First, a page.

Six Faculty Contribute to Education Discourse with Books and Chapters
Karl Alexander, John Dewey Professor Emeritus of Sociology, co-edited the volume The Summer Slide: What We Know and Can Do About Summer Learning Loss, published by Teachers College Press.
The book features original contributions by scholars and practitioners who provide an authoritative examination of existing research on the phenomenon of summer learning loss, the conditions in low-income children’s homes and communities that impede learning over the summer months, and best practices in summer programming with lessons on how to strengthen program evaluations.
Kate Allman, a visiting assistant professor in the MAT program, has a chapter coming out in the book, Immigration and Education in North Carolina: The Challenges and Responses in a New Gateway State, examining immigration patterns in the American South, published by Sense Publishers.
Her chapter, “I’m Not Ashamed of Who I Am: Counter-stories of Muslim, Arab Immigrant Students in North Carolina,” describes the Arab immigration growth and settlement patterns taking place in that state. It also examines a subset of data collected during a six-month ethnography exploring the educational experiences of 13 second-generation Arab and Muslim students in North Carolina. Her findings highlight common themes of prejudice experienced by student participants and how they challenge and resist anti-Muslim and anti-Arab discourse in their local spaces.
Ashley Berner, deputy director of the Johns Hopkins Institute for Education Policy and assistant professor of education, examines the evolution of the current educational model in the United States and the increasing number of students left behind intellectually and civically in her book, Pluralism and American Public Education: No One Way to School.
Published by Palgrave Macmillan, the book argues that the structure of public education is a key factor in the failure of America’s public education system to fulfill the intellectual, civic and moral aims for which it was created. The book challenges the philosophical basis for the traditional school model and defends the educational pluralism that most liberal democracies enjoy. Berner asserts that changing the underlying structure of America’s public education system is both plausible and possible, and sets out to show why and how.
Christopher Dreisbach, an associate professor and director of applied ethics and humanities for the Division of Public Safety Leadership, has authored the book, Constitutional Literacy: A Twenty-First Century Imperative.
Identifying eight levels of constitutional literacy, the book considers the status of constitutional literacy in the United States, along with ways to assess and improve it. Dreisbach argues that pervasive constitutional illiteracy is a problem for law enforcement agencies and ordinary citizens. He provides a glimpse into the creation of Constitution, and reflects on today’s frequent misinterpretation and misapplication by officials sworn to uphold it.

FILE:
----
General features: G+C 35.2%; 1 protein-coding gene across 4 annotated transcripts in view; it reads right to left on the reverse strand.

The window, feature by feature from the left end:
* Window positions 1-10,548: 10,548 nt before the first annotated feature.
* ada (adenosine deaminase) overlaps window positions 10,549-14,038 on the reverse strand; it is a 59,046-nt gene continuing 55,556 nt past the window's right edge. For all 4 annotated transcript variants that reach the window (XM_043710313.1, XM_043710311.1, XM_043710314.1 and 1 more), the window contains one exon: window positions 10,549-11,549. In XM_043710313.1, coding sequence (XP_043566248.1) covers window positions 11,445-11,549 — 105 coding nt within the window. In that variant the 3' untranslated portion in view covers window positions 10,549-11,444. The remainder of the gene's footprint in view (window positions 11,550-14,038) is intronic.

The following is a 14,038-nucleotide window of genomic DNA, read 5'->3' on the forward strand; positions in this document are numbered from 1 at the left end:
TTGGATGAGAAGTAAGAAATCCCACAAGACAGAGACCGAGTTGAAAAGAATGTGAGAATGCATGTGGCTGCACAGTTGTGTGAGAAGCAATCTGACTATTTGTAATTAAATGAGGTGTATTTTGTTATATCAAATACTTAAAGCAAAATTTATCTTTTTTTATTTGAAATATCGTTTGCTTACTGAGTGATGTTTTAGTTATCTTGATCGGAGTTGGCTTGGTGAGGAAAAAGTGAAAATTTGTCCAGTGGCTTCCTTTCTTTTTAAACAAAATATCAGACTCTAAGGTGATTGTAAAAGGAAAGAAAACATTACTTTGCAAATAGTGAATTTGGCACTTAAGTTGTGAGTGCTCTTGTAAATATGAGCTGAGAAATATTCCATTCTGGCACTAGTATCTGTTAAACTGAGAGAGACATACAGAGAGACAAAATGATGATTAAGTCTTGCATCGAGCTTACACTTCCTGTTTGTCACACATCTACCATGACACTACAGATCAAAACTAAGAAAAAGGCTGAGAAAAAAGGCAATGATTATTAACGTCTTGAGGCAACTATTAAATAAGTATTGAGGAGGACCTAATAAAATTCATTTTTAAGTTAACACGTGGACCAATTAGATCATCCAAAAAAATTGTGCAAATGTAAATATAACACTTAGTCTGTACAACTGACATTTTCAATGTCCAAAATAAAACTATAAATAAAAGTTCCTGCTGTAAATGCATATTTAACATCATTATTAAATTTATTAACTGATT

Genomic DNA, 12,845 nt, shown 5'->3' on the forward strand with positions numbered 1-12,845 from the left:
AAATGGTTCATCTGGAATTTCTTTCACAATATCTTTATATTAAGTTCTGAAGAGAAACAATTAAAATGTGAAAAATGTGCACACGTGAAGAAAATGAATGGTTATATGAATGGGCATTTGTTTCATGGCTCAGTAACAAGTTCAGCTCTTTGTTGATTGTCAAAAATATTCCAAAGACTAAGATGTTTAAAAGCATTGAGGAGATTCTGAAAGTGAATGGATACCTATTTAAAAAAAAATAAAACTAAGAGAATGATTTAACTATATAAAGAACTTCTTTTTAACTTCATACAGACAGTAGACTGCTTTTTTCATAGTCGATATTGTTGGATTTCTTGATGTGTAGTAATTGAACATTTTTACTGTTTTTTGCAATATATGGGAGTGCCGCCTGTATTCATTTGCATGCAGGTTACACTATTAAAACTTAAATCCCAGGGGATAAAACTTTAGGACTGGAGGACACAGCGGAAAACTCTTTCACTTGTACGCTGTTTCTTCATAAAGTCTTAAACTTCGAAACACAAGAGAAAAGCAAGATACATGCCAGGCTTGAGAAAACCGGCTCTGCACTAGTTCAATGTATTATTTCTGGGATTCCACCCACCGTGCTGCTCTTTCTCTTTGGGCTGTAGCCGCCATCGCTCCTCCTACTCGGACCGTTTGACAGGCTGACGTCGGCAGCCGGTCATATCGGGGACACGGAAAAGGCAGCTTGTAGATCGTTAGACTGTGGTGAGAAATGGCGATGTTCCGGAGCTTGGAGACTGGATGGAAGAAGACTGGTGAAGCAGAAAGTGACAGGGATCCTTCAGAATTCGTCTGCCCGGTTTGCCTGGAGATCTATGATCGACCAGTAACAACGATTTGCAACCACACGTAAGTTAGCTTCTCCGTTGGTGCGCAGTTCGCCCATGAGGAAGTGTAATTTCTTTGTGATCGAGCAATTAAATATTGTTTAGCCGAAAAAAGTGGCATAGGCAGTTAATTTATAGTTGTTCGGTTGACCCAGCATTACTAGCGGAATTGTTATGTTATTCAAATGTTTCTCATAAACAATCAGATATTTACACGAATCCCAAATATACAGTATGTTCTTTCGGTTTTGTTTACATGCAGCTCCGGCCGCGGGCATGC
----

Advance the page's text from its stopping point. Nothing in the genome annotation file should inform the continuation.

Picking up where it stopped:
Joyce Epstein, a research professor of education and sociology in the Center for the Social Organization of Schools, contributed the chapter, “Searching for Equity in Education: Finding School, Family, and Community Partnerships” in the recently published book, Leaders in the Sociology of Education: Intellectual Self-Portraits, published by Sense Publishers.
An important history of the sociology of education, the book contains 18 self-portraits written by some of the leading sociologists of education in the world. Representing the United States, the United Kingdom and Hong Kong, the authors discuss a variety of factors that have affected their lifetime of scholarship, including their childhoods, their education and mentors, the state of the field during their coming of age, the institutions where they have worked, and the major sociologists, political and economic conditions and social and political movements that influenced them.
Antigoni Papadimitriou, assistant professor of leadership in the Division of Public Safety Leadership, has contributed the chapter, “Female Academics in Greek Higher Education: Issues of Organizational Change, Economic Crisis and Social Responsibility,” to the book, The Changing Role of Women in Higher Education: Academic and Leadership Issues.
The book, published by Springer, examines the changing role of women in higher education, with an emphasis on academic and leadership issues. A wide range of contributors, whose expertise spans sociology, social science, economics, politics, public policy and linguistic studies, have a major interest in global education.
The discussion of global policy issues affecting the role of women in higher education is combined with case studies, several of which are comparative. Together they examine the particular situation of women in many higher education systems, from Brazil, to the United States, to Europe, to Africa, and to the Far East.